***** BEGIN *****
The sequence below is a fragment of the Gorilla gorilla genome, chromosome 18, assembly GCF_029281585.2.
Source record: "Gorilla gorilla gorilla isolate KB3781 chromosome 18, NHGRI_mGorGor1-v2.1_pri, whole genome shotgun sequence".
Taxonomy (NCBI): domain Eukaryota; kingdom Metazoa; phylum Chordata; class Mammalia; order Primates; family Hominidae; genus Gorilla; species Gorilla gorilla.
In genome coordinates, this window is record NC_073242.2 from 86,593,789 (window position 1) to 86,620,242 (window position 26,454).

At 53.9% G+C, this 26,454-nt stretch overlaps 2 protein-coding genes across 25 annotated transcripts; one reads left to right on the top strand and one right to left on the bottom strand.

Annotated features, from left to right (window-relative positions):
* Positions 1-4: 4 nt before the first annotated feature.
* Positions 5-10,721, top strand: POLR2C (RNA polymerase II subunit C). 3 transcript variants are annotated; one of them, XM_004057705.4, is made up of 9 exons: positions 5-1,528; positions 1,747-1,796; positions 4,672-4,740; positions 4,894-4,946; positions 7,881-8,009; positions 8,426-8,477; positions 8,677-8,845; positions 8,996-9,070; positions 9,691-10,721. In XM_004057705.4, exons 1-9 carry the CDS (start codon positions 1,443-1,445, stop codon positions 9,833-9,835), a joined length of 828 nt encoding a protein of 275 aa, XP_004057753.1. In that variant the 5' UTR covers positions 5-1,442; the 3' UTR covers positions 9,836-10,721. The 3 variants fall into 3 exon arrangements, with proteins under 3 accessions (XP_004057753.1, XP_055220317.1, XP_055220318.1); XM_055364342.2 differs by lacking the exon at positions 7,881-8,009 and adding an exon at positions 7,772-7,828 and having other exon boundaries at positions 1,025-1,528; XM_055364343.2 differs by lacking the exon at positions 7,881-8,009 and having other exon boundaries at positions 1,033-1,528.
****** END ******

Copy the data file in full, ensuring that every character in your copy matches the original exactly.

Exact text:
The sequence below is a fragment of the Gorilla gorilla genome, chromosome 18, assembly GCF_029281585.2.
Source record: "Gorilla gorilla gorilla isolate KB3781 chromosome 18, NHGRI_mGorGor1-v2.1_pri, whole genome shotgun sequence".
Taxonomy (NCBI): domain Eukaryota; kingdom Metazoa; phylum Chordata; class Mammalia; order Primates; family Hominidae; genus Gorilla; species Gorilla gorilla.
In genome coordinates, this window is record NC_073242.2 from 86,593,789 (window position 1) to 86,620,242 (window position 26,454).

At 53.9% G+C, this 26,454-nt stretch overlaps 2 protein-coding genes across 25 annotated transcripts; one reads left to right on the top strand and one right to left on the bottom strand.

Annotated features, from left to right (window-relative positions):
* Positions 1-4: 4 nt before the first annotated feature.
* Positions 5-10,721, top strand: POLR2C (RNA polymerase II subunit C). 3 transcript variants are annotated; one of them, XM_004057705.4, is made up of 9 exons: positions 5-1,528; positions 1,747-1,796; positions 4,672-4,740; positions 4,894-4,946; positions 7,881-8,009; positions 8,426-8,477; positions 8,677-8,845; positions 8,996-9,070; positions 9,691-10,721. In XM_004057705.4, exons 1-9 carry the CDS (start codon positions 1,443-1,445, stop codon positions 9,833-9,835), a joined length of 828 nt encoding a protein of 275 aa, XP_004057753.1. In that variant the 5' UTR covers positions 5-1,442; the 3' UTR covers positions 9,836-10,721. The 3 variants fall into 3 exon arrangements, with proteins under 3 accessions (XP_004057753.1, XP_055220317.1, XP_055220318.1); XM_055364342.2 differs by lacking the exon at positions 7,881-8,009 and adding an exon at positions 7,772-7,828 and having other exon boundaries at positions 1,025-1,528; XM_055364343.2 differs by lacking the exon at positions 7,881-8,009 and having other exon boundaries at positions 1,033-1,528.